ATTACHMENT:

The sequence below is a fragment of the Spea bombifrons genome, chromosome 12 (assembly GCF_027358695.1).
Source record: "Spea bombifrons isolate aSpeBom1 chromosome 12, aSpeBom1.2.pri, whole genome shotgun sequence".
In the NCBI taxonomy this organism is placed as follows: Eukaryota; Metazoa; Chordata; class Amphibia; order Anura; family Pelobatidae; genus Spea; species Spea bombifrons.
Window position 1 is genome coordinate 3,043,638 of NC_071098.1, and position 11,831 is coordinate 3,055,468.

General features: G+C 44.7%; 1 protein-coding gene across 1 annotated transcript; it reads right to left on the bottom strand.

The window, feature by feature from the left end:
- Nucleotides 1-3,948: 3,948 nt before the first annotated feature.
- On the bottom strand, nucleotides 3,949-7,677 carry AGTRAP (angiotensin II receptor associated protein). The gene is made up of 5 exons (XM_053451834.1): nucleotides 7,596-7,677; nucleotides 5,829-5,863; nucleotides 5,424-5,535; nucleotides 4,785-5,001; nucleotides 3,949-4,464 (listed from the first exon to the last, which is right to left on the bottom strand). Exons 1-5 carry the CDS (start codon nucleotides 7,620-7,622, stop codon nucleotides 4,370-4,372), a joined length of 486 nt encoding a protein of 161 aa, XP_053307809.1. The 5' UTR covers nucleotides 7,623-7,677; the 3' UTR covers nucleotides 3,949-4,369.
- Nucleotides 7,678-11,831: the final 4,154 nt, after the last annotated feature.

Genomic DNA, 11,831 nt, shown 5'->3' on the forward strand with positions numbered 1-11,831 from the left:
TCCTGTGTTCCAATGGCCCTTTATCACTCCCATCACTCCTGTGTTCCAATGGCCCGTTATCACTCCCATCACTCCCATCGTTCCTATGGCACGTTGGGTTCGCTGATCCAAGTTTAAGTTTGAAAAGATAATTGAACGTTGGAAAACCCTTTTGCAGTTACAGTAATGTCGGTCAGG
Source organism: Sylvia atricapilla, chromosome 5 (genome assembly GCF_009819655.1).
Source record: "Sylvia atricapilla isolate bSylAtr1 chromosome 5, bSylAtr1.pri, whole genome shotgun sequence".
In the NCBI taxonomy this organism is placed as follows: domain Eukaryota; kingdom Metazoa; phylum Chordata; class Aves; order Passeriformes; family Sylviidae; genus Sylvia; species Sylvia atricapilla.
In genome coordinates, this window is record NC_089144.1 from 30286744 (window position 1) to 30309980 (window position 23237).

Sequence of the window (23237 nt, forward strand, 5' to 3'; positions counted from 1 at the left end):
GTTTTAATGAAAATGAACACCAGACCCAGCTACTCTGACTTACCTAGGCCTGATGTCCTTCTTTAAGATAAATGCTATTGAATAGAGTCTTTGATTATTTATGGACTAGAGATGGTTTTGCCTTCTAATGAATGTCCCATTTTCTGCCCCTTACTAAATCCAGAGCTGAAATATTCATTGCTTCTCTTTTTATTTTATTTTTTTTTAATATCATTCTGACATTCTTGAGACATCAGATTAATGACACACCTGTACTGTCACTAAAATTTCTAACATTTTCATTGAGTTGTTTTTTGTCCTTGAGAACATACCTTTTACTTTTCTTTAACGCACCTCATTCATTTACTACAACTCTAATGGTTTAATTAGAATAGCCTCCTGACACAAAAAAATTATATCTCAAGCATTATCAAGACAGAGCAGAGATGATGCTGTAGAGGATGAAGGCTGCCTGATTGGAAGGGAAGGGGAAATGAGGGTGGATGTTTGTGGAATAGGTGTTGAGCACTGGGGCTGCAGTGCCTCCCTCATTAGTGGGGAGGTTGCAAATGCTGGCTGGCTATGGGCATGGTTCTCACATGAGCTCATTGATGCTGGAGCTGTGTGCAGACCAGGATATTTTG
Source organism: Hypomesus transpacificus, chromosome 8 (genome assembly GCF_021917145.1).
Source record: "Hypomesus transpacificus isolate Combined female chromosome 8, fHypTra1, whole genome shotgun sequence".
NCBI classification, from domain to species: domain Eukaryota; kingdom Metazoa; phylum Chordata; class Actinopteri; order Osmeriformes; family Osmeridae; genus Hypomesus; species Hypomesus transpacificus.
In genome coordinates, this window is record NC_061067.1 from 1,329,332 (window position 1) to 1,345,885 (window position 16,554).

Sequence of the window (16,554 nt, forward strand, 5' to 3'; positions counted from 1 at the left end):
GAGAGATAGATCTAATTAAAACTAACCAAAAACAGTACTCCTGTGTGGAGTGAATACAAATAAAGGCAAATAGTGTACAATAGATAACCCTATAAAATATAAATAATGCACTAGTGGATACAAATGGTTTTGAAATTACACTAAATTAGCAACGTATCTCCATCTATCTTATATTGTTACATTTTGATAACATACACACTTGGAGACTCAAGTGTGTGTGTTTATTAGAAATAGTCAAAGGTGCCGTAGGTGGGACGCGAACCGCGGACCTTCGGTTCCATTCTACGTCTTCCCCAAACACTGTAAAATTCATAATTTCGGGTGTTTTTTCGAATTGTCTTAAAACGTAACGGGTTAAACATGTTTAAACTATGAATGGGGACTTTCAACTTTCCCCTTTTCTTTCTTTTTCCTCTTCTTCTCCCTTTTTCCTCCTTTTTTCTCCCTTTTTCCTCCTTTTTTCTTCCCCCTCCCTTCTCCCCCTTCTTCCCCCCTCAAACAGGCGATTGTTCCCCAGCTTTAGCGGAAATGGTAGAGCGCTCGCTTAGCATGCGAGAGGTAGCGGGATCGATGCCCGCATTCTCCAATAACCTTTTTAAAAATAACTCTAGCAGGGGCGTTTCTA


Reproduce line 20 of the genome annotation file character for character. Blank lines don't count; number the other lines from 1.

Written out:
NCBI classification, from domain to species: domain Eukaryota; kingdom Metazoa; phylum Chordata; class Actinopteri; order Osmeriformes; family Osmeridae; genus Hypomesus; species Hypomesus transpacificus.